It's a great bonus for supporters as well, something for them to look forward to and it was great to see Thomond Park packed to the rafters for a Sunday lunchtime kick-off. Maybe the good times are back?

Certainly, there is a team coming together on the pitch that nobody will fancy taking on.

And that includes Toulouse.You need a few breaks to advance in the Heineken Cup, but Munster left themselves with very little wriggle room when they lost their opening game to Edinburgh.

However, there has been a long history of Munster pulling qualification out of the fire at the last moment and, no more than last year, we all expected something the same this season following that setback in Murrayfield.

At the back of your mind, though, is the thought that some year it will just not happen, that the last-minute bounce will go against you instead of with you.

Yet, despite losing that opening game, qualification this season was wrapped up with a game to go. The target last weekend was to get a home quarter-final, but going into the weekend that was not in Munster's control – but it was by Sunday.

That's the sort of break you need. Toulouse not getting a bonus point in Zebre was a huge shock. They knew what they needed to do to have a home quarter-final in April and they blew it.

Munster didn't. It must have been a huge boost to the lads waking up on Sunday morning knowing that a bonus-point win would have them back in Thomond Park in April. At that stage, nobody could have envisaged it would be against Toulouse… and nobody would have cared.

Dangerous

Playing a team who don't have the same stake in the game as you can work two ways. They can roll over or they can play without inhibition. They can be a dangerous team – we saw that when an understrength Montpellier side went to Ulster two weeks ago or a depleted Racing Metro put up a serious fight in Clermont last weekend.

Edinburgh had an outside chance of a place in the Amlin Challenge Cup to battle for and it showed early on. They presented a decent challenge and probably should have put a few more points on the board.

But I thought the way Munster dealt with it was superb. They were capable of going wide at any time, or they could take it up the middle. One was as effective as the other and Edinburgh didn't know what way they would go. Inevitably, it broke them down.

It really was a job well done by Munster and it wasn't all about one or two big-name players.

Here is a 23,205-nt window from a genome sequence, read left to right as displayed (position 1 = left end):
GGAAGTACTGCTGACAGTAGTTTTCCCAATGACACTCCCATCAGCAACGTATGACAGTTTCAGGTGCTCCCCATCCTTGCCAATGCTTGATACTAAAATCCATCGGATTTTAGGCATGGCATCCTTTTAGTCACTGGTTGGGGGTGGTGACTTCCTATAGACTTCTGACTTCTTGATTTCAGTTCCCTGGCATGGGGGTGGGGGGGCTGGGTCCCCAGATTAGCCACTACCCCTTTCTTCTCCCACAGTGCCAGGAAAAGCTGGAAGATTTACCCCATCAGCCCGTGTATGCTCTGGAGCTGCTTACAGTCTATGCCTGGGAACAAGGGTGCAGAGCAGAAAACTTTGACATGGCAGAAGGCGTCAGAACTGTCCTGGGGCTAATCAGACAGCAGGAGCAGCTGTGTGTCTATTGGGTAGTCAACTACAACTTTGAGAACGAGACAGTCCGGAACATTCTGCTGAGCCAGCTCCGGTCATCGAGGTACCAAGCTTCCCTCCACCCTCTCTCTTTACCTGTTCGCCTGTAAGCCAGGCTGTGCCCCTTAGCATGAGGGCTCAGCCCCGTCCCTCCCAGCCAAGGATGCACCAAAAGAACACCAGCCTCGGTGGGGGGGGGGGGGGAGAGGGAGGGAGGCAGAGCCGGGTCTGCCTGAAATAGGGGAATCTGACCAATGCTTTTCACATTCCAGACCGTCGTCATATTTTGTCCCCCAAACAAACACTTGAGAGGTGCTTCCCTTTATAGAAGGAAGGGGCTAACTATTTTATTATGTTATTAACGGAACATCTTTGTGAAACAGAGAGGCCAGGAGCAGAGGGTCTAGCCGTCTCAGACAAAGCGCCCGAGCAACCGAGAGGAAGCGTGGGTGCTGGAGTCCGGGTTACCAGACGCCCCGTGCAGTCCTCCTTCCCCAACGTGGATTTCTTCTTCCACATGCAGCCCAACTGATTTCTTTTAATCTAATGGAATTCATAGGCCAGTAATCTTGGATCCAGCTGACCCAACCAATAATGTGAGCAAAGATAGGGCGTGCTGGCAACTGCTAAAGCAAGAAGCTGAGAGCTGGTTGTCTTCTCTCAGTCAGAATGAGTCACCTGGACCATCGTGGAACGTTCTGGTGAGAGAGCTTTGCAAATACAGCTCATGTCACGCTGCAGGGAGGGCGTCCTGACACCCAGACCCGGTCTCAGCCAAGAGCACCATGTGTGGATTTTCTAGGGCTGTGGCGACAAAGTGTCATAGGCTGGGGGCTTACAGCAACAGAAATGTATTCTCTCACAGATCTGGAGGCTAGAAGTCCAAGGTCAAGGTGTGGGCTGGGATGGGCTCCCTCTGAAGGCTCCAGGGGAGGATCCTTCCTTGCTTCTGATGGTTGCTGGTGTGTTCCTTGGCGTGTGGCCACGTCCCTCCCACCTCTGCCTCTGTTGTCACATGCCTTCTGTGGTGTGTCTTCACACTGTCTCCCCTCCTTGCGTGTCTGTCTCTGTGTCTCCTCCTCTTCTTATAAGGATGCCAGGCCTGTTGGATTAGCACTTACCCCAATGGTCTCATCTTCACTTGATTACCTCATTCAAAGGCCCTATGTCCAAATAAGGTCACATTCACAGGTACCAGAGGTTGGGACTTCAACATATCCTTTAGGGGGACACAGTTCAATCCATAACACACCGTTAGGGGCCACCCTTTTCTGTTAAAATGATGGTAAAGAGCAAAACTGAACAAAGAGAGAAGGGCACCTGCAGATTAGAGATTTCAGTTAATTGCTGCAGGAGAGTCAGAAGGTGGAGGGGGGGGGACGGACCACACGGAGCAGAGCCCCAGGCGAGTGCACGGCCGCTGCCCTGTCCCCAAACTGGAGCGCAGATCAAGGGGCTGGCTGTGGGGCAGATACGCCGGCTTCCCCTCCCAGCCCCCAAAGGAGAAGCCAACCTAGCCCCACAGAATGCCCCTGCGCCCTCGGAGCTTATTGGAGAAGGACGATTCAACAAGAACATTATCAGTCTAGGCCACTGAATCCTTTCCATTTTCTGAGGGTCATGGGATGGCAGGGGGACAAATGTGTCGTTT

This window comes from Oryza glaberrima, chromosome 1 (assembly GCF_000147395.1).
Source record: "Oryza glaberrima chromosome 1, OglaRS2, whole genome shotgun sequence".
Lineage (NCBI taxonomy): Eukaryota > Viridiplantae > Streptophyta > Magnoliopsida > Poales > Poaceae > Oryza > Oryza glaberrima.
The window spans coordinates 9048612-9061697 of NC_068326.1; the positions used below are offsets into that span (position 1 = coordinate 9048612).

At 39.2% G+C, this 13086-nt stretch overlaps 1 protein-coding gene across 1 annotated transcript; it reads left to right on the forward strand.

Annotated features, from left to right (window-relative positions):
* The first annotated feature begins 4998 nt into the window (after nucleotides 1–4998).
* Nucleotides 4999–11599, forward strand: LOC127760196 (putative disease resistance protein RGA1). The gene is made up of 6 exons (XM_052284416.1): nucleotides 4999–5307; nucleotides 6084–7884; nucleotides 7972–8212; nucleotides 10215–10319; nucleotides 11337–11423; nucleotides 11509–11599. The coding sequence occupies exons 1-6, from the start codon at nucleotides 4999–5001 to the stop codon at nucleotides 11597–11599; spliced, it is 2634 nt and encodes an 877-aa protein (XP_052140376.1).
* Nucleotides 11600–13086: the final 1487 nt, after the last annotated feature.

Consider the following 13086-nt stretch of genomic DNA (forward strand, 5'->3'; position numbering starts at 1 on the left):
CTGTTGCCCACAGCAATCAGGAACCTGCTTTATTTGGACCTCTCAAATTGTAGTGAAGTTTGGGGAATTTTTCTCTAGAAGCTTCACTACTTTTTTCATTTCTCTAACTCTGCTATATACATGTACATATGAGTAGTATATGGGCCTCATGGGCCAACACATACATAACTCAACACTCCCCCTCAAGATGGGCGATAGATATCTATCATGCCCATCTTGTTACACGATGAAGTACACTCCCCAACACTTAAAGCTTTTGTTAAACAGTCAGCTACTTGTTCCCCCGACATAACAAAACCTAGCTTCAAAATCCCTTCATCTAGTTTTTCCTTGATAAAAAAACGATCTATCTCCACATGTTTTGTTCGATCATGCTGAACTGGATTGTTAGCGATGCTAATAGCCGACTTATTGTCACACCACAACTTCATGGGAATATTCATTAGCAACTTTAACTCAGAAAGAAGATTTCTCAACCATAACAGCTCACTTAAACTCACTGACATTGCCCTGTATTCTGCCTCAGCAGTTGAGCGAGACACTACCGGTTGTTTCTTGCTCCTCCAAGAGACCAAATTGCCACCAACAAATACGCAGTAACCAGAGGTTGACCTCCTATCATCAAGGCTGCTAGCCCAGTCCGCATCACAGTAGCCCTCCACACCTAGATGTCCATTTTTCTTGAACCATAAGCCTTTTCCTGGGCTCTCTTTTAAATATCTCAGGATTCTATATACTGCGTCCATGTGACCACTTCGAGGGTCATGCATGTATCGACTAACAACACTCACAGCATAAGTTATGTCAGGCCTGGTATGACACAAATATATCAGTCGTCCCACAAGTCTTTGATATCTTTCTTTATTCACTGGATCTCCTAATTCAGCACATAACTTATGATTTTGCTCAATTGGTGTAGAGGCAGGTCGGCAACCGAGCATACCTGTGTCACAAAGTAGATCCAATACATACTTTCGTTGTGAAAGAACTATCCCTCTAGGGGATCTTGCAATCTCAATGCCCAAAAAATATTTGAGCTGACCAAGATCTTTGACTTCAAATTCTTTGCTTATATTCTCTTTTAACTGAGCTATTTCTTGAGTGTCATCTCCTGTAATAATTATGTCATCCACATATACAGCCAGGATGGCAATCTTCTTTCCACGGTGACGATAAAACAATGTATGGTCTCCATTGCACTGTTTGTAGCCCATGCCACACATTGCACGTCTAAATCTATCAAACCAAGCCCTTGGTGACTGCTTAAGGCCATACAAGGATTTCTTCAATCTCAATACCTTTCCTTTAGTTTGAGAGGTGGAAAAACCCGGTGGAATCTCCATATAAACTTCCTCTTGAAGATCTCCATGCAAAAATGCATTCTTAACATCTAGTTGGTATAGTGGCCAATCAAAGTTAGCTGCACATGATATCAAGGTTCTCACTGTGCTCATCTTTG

Johne Murphy had a huge game, while Dave Foley continues to make a huge impression. It is turning out to be a big season for the second-row.

Simon Zebo was full of running when he came on and the only downside was the injury to Keith Earls. He has been playing well this season and really could do with a bit of good luck for a change.

But while it was an accomplished performance, I think the lads will be the first to realise they can improve on it, and that's the way you want to be, coming out on top of your pool and feeling you can go up another few levels.

The Toulouse draw is great. It's hard to believe they have never been to Thomond, but the reality is that the two teams haven't clashed that much.

It's just that any time we have met, it has been the collision of two of Europe's superpowers and that has elevated those games.

Their loss at home to Connacht and, in particular, their failure to get a bonus point last weekend when it mattered, indicate that they are not quite the force of previous years.

But they will still be formidable and you only have to look at their bench each week to realise Munster have not played a team like them this season.

The game in April will give real structure to the season. Guys will be putting their hands up during the Pro12 games during the Six Nations to stake a claim for inclusion. Everyone will want to play in that match. It will be the occasion of the year.

Home advantage guarantees nothing for Munster, but it is much, much better than having to head to Toulouse.

Certainly, there is a team coming together on the pitch that nobody will fancy taking on.

And that includes Toulouse.